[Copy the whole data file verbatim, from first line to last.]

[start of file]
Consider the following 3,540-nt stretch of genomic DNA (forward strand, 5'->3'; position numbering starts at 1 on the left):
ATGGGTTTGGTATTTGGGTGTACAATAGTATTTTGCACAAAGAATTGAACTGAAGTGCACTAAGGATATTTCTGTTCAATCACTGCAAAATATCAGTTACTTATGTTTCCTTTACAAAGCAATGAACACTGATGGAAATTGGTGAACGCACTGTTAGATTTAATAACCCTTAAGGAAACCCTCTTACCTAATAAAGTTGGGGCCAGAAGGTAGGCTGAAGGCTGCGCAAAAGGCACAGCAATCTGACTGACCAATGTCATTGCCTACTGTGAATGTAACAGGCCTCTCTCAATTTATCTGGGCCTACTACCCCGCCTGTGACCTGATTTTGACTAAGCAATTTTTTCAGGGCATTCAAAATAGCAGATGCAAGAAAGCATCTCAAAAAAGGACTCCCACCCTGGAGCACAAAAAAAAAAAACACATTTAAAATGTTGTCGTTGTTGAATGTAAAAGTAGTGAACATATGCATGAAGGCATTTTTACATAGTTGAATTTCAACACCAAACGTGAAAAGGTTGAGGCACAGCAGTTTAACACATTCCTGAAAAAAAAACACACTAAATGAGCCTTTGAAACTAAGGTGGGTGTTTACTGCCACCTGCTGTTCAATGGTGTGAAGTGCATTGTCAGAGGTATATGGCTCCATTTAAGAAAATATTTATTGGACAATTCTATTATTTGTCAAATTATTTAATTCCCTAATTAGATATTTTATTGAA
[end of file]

Consider the following 3,540-nt stretch of genomic DNA (forward strand, 5'->3'; position numbering starts at 1 on the left):
ATGGGTTTGGTATTTGGGTGTACAATAGTATTTTGCACAAAGAATTGAACTGAAGTGCACTAAGGATATTTCTGTTCAATCACTGCAAAATATCAGTTACTTATGTTTCCTTTACAAAGCAATGAACACTGATGGAAATTGGTGAACGCACTGTTAGATTTAATAACCCTTAAGGAAACCCTCTTACCTAATAAAGTTGGGGCCAGAAGGTAGGCTGAAGGCTGCGCAAAAGGCACAGCAATCTGACTGACCAATGTCATTGCCTACTGTGAATGTAACAGGCCTCTCTCAATTTATCTGGGCCTACTACCCCGCCTGTGACCTGATTTTGACTAAGCAATTTTTTCAGGGCATTCAAAATAGCAGATGCAAGAAAGCATCTCAAAAAAGGACTCCCACCCTGGAGCACAAAAAAAAAAAACACATTTAAAATGTTGTCGTTGTTGAATGTAAAAGTAGTGAACATATGCATGAAGGCATTTTTACATAGTTGAATTTCAACACCAAACGTGAAAAGGTTGAGGCACAGCAGTTTAACACATTCCTGAAAAAAAAACACACTAAATGAGCCTTTGAAACTAAGGTGGGTGTTTACTGCCACCTGCTGTTCAATGGTGTGAAGTGCATTGTCAGAGGTATATGGCTCCATTTAAGAAAATATTTATTGGACAATTCTATTATTTGTCAAATTATTTAATTCCCTAATTAGATATTTTATTGAA